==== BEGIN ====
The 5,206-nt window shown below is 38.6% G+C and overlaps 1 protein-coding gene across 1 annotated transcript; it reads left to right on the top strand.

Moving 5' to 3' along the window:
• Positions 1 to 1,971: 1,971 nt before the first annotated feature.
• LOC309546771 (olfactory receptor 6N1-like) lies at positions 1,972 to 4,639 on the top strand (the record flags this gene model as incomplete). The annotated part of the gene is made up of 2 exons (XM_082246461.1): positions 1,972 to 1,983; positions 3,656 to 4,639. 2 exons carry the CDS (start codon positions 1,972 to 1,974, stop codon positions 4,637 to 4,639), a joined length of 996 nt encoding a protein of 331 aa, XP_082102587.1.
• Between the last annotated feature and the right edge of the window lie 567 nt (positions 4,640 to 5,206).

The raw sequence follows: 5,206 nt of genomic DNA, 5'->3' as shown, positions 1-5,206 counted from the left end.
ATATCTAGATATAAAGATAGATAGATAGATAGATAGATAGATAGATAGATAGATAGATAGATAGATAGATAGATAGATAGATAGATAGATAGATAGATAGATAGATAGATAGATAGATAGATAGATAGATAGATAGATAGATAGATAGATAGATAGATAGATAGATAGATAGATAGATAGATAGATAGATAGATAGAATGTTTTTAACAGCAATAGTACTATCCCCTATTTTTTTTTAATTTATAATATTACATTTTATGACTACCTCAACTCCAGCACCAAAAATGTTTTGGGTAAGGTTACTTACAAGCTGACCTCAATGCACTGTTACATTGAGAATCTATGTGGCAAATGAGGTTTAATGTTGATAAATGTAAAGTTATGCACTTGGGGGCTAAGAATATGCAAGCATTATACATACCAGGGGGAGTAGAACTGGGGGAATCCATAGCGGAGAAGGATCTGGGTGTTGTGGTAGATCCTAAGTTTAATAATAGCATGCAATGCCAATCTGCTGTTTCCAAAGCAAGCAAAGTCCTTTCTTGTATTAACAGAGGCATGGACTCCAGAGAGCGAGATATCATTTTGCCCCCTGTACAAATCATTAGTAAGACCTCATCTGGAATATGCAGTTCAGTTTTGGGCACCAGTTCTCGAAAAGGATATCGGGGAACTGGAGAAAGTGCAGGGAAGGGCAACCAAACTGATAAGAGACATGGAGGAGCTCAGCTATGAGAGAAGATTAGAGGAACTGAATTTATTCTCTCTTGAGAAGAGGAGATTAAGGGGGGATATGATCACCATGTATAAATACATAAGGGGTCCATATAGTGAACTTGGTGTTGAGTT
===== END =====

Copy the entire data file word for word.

The 5,206-nt window shown below is 38.6% G+C and overlaps 1 protein-coding gene across 1 annotated transcript; it reads left to right on the top strand.

Moving 5' to 3' along the window:
• Positions 1 to 1,971: 1,971 nt before the first annotated feature.
• LOC309546771 (olfactory receptor 6N1-like) lies at positions 1,972 to 4,639 on the top strand (the record flags this gene model as incomplete). The annotated part of the gene is made up of 2 exons (XM_082246461.1): positions 1,972 to 1,983; positions 3,656 to 4,639. 2 exons carry the CDS (start codon positions 1,972 to 1,974, stop codon positions 4,637 to 4,639), a joined length of 996 nt encoding a protein of 331 aa, XP_082102587.1.
• Between the last annotated feature and the right edge of the window lie 567 nt (positions 4,640 to 5,206).

The raw sequence follows: 5,206 nt of genomic DNA, 5'->3' as shown, positions 1-5,206 counted from the left end.
ATATCTAGATATAAAGATAGATAGATAGATAGATAGATAGATAGATAGATAGATAGATAGATAGATAGATAGATAGATAGATAGATAGATAGATAGATAGATAGATAGATAGATAGATAGATAGATAGATAGATAGATAGATAGATAGATAGATAGATAGATAGATAGATAGATAGATAGATAGATAGATAGATAGAATGTTTTTAACAGCAATAGTACTATCCCCTATTTTTTTTTAATTTATAATATTACATTTTATGACTACCTCAACTCCAGCACCAAAAATGTTTTGGGTAAGGTTACTTACAAGCTGACCTCAATGCACTGTTACATTGAGAATCTATGTGGCAAATGAGGTTTAATGTTGATAAATGTAAAGTTATGCACTTGGGGGCTAAGAATATGCAAGCATTATACATACCAGGGGGAGTAGAACTGGGGGAATCCATAGCGGAGAAGGATCTGGGTGTTGTGGTAGATCCTAAGTTTAATAATAGCATGCAATGCCAATCTGCTGTTTCCAAAGCAAGCAAAGTCCTTTCTTGTATTAACAGAGGCATGGACTCCAGAGAGCGAGATATCATTTTGCCCCCTGTACAAATCATTAGTAAGACCTCATCTGGAATATGCAGTTCAGTTTTGGGCACCAGTTCTCGAAAAGGATATCGGGGAACTGGAGAAAGTGCAGGGAAGGGCAACCAAACTGATAAGAGACATGGAGGAGCTCAGCTATGAGAGAAGATTAGAGGAACTGAATTTATTCTCTCTTGAGAAGAGGAGATTAAGGGGGGATATGATCACCATGTATAAATACATAAGGGGTCCATATAGTGAACTTGGTGTTGAGTT